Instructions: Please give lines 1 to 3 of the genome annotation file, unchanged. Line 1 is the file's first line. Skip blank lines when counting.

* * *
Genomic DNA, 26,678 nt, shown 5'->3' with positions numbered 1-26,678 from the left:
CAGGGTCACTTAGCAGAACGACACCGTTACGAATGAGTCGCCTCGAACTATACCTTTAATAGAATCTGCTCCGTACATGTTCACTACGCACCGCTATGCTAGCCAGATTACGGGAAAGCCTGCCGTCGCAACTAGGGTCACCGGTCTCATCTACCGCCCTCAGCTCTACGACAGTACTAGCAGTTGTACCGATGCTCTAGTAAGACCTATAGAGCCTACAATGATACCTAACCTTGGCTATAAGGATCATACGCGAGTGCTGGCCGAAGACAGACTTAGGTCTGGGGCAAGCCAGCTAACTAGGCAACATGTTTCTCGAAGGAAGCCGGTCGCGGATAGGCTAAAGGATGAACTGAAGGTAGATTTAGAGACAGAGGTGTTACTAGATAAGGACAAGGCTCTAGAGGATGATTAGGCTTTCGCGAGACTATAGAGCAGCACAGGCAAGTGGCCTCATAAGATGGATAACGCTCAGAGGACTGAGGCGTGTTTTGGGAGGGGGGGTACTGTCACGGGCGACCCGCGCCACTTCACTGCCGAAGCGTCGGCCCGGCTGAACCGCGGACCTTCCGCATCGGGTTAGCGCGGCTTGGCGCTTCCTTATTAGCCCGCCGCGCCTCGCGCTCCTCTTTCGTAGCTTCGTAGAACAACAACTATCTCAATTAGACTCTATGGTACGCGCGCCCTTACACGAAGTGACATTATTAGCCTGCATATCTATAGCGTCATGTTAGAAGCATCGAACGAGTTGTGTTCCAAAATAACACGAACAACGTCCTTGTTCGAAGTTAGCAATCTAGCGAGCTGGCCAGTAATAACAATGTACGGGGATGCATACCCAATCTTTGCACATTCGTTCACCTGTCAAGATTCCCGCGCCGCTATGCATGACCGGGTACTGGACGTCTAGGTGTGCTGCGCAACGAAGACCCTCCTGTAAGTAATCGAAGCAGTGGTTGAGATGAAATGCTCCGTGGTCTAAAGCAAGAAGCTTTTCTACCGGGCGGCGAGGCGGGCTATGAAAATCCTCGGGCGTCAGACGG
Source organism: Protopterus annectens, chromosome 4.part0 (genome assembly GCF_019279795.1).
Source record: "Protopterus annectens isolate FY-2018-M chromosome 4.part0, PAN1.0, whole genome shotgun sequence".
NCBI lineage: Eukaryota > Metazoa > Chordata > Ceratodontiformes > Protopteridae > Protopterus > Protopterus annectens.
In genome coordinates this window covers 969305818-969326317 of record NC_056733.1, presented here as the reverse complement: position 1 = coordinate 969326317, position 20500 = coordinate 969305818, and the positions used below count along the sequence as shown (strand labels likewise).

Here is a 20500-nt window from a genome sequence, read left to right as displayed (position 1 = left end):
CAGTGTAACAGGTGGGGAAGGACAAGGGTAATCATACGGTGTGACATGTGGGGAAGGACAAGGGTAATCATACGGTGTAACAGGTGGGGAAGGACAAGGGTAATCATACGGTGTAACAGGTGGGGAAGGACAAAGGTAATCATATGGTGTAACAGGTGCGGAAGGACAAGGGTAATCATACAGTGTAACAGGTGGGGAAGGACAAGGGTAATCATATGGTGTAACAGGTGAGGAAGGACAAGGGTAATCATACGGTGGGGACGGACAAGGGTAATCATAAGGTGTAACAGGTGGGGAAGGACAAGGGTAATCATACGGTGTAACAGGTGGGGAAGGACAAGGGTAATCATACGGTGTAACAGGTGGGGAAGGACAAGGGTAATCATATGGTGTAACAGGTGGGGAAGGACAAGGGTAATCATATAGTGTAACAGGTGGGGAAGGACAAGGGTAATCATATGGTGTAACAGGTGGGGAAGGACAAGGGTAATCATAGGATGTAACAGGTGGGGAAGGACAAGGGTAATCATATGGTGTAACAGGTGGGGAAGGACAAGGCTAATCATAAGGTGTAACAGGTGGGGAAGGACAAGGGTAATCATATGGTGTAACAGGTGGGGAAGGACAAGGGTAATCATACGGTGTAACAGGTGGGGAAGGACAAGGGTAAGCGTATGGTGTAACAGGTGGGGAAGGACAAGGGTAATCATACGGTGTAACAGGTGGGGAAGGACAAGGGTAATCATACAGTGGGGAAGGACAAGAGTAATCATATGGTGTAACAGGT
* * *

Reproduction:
Genomic DNA, 26,678 nt, shown 5'->3' with positions numbered 1-26,678 from the left:
CAGGGTCACTTAGCAGAACGACACCGTTACGAATGAGTCGCCTCGAACTATACCTTTAATAGAATCTGCTCCGTACATGTTCACTACGCACCGCTATGCTAGCCAGATTACGGGAAAGCCTGCCGTCGCAACTAGGGTCACCGGTCTCATCTACCGCCCTCAGCTCTACGACAGTACTAGCAGTTGTACCGATGCTCTAGTAAGACCTATAGAGCCTACAATGATACCTAACCTTGGCTATAAGGATCATACGCGAGTGCTGGCCGAAGACAGACTTAGGTCTGGGGCAAGCCAGCTAACTAGGCAACATGTTTCTCGAAGGAAGCCGGTCGCGGATAGGCTAAAGGATGAACTGAAGGTAGATTTAGAGACAGAGGTGTTACTAGATAAGGACAAGGCTCTAGAGGATGATTAGGCTTTCGCGAGACTATAGAGCAGCACAGGCAAGTGGCCTCATAAGATGGATAACGCTCAGAGGACTGAGGCGTGTTTTGGGAGGGGGGGTACTGTCACGGGCGACCCGCGCCACTTCACTGCCGAAGCGTCGGCCCGGCTGAACCGCGGACCTTCCGCATCGGGTTAGCGCGGCTTGGCGCTTCCTTATTAGCCCGCCGCGCCTCGCGCTCCTCTTTCGTAGCTTCGTAGAACAACAACTATCTCAATTAGACTCTATGGTACGCGCGCCCTTACACGAAGTGACATTATTAGCCTGCATATCTATAGCGTCATGTTAGAAGCATCGAACGAGTTGTGTTCCAAAATAACACGAACAACGTCCTTGTTCGAAGTTAGCAATCTAGCGAGCTGGCCAGTAATAACAATGTACGGGGATGCATACCCAATCTTTGCACATTCGTTCACCTGTCAAGATTCCCGCGCCGCTATGCATGACCGGGTACTGGACGTCTAGGTGTGCTGCGCAACGAAGACCCTCCTGTAAGTAATCGAAGCAGTGGTTGAGATGAAATGCTCCGTGGTCTAAAGCAAGAAGCTTTTCTACCGGGCGGCGAGGCGGGCTATGAAAATCCTCGGGCGTCAGACGG
Source organism: Protopterus annectens, chromosome 4.part0 (genome assembly GCF_019279795.1).